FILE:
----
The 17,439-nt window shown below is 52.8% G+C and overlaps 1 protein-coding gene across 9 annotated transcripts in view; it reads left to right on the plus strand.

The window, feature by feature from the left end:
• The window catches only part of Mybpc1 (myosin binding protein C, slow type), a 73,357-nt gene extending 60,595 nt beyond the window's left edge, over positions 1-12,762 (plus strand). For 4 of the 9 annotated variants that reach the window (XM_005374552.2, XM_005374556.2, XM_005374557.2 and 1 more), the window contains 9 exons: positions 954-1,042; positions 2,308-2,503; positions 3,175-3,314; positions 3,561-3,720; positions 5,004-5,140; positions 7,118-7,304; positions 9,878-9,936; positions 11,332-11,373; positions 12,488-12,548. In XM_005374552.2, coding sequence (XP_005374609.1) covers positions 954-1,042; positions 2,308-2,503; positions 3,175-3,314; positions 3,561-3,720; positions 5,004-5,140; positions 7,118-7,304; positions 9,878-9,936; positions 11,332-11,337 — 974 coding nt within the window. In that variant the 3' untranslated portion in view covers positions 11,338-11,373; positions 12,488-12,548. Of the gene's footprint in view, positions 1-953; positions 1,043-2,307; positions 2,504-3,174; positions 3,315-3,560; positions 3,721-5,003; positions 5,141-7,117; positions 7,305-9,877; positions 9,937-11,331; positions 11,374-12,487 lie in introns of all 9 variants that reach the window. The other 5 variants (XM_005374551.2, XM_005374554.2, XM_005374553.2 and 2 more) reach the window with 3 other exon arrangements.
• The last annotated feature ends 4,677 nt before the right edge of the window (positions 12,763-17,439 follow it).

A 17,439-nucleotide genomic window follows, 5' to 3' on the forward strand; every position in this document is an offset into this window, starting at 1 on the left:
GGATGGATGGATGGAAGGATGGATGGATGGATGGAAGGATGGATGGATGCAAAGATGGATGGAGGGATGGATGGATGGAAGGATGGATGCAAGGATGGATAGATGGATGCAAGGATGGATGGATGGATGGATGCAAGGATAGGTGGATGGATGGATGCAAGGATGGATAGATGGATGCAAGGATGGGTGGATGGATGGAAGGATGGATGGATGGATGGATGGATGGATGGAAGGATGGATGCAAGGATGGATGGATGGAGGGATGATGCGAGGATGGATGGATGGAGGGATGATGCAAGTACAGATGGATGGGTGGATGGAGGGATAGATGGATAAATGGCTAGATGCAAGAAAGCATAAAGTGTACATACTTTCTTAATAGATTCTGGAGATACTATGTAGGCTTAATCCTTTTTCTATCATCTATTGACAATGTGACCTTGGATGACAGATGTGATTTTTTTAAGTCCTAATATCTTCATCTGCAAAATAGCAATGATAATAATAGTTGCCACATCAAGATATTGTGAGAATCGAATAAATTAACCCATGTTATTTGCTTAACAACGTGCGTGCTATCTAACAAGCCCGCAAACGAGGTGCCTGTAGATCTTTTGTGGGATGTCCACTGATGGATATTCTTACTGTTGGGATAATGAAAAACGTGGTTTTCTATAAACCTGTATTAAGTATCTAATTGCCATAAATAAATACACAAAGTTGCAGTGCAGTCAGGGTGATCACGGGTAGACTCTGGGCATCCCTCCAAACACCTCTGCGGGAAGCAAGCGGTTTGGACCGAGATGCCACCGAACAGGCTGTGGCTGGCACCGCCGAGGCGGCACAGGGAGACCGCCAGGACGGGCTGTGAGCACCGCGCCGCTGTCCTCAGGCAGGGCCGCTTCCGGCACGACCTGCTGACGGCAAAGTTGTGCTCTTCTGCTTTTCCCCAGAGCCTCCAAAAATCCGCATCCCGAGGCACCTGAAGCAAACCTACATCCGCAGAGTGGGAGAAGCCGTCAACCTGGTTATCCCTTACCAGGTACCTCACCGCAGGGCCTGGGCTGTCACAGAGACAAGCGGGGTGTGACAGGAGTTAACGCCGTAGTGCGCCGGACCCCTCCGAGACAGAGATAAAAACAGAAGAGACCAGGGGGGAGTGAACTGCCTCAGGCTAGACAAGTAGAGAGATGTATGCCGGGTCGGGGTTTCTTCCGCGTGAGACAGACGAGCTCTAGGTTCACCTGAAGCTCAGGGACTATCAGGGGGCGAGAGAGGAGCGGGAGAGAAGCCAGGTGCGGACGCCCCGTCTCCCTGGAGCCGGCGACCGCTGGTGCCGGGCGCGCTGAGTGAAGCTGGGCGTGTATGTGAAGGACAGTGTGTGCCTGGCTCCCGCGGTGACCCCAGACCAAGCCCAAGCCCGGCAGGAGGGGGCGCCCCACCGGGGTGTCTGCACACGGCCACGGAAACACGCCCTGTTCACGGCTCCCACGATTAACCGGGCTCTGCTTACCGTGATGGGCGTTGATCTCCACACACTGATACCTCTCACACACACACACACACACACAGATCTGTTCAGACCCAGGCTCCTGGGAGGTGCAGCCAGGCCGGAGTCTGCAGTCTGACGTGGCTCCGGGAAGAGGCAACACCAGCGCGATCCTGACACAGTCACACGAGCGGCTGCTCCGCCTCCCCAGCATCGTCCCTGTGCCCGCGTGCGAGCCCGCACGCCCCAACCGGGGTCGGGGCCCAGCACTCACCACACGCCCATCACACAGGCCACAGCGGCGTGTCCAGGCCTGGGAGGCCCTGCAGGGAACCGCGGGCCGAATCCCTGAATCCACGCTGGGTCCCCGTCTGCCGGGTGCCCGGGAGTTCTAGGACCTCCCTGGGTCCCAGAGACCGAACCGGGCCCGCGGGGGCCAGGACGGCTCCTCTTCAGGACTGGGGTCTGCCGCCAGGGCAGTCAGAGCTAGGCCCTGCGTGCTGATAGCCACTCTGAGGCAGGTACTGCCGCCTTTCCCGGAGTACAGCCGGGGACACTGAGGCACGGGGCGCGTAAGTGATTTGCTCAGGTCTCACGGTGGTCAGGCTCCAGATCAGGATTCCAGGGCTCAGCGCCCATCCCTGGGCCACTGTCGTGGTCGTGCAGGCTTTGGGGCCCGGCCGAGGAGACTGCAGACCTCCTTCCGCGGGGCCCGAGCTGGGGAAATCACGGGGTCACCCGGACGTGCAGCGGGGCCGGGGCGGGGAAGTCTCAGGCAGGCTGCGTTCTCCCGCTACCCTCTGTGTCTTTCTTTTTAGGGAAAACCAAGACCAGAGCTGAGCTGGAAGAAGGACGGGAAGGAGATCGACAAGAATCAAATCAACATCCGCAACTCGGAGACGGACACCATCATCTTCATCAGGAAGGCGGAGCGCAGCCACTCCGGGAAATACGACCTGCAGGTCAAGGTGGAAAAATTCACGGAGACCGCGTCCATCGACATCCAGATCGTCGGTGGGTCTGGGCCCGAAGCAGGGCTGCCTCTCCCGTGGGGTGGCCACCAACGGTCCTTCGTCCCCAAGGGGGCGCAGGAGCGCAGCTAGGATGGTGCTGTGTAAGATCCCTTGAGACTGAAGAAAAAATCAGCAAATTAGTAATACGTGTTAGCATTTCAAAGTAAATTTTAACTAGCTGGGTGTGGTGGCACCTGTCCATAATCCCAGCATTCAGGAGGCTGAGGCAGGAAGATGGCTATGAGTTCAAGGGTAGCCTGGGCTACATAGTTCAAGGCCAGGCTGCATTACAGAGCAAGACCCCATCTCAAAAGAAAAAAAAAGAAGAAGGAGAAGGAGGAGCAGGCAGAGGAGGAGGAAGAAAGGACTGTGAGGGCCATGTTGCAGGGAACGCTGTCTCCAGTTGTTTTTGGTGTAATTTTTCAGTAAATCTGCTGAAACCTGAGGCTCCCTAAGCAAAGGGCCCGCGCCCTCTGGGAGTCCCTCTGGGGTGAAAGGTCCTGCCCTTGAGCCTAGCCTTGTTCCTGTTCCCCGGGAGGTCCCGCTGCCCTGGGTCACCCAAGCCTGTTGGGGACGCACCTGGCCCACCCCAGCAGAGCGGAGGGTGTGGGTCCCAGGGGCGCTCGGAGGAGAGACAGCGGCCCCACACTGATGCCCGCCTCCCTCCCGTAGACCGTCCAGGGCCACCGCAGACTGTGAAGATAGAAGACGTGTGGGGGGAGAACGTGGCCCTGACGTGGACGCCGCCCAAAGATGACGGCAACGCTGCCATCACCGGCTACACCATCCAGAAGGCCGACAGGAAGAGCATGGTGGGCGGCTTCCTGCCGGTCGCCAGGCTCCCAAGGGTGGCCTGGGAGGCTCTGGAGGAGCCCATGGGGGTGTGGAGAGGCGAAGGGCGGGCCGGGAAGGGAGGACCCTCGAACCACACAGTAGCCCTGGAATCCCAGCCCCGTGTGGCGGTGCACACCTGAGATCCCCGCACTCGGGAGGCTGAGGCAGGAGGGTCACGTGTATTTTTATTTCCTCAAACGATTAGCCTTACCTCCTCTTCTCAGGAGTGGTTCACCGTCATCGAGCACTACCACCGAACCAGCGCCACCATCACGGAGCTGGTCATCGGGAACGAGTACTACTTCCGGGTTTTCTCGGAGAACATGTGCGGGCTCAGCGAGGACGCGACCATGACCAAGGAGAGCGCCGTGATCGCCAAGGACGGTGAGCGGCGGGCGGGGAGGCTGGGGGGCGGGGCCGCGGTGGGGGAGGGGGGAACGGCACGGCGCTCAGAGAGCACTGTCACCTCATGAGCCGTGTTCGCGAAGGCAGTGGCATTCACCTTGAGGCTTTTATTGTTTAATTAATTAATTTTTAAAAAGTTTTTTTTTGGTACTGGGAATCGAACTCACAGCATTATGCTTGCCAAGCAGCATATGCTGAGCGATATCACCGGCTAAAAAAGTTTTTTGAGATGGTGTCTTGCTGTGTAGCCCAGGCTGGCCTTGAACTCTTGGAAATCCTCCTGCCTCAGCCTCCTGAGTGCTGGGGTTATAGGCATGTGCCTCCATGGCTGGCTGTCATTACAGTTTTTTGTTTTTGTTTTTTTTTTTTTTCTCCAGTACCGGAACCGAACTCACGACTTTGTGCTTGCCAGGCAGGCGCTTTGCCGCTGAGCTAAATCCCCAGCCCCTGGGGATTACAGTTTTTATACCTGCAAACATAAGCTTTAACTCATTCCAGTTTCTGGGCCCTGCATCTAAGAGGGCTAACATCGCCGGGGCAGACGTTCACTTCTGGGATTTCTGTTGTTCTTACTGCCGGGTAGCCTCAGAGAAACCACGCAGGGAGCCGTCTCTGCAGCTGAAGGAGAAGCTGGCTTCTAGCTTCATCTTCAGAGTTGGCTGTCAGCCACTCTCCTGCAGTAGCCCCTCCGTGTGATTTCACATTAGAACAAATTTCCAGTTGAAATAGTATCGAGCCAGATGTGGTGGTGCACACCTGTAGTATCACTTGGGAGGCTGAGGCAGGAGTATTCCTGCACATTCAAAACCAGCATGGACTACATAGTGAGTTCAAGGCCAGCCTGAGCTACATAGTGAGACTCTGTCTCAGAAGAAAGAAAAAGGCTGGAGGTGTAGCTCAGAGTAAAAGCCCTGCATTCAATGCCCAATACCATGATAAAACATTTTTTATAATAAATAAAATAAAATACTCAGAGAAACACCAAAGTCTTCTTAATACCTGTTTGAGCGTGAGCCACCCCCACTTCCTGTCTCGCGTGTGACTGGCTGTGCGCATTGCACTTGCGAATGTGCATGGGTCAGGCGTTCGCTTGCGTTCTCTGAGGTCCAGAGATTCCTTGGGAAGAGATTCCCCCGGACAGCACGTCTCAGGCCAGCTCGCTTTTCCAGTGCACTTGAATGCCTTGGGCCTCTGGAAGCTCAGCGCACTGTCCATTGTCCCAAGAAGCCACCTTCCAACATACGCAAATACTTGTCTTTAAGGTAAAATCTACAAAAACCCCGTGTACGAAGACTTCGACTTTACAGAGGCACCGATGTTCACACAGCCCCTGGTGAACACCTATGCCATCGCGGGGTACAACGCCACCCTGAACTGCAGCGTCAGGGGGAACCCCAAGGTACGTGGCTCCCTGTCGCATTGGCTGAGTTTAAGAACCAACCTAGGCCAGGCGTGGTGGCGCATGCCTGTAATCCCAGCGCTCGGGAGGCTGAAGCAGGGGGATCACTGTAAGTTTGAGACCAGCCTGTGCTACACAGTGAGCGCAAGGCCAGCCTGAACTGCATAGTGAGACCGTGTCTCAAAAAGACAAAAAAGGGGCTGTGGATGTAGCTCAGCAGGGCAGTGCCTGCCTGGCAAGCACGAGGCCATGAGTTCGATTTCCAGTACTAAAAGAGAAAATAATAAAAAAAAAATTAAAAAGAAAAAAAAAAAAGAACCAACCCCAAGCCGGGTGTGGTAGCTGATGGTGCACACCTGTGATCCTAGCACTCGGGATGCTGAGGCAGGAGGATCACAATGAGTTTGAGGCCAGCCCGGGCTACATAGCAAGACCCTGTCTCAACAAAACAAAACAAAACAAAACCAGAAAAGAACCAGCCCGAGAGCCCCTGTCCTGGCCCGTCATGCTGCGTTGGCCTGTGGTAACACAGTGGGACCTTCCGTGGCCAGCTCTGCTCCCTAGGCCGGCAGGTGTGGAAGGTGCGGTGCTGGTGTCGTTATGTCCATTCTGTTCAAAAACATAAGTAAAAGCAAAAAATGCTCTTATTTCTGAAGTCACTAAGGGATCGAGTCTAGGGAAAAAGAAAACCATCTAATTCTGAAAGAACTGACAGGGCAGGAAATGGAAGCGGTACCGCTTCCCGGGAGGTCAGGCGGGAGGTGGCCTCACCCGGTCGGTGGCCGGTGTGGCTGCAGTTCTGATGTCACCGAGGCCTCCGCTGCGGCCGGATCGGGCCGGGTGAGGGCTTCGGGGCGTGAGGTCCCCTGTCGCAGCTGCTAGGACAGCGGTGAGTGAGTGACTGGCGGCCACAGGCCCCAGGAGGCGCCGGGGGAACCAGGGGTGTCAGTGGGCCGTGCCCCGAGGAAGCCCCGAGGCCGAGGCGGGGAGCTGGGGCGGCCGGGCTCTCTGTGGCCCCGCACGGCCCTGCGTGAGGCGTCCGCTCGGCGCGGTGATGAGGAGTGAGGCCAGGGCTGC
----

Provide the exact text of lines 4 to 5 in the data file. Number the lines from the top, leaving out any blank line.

• The last annotated feature ends 4,677 nt before the right edge of the window (positions 12,763-17,439 follow it).

A 17,439-nucleotide genomic window follows, 5' to 3' on the forward strand; every position in this document is an offset into this window, starting at 1 on the left: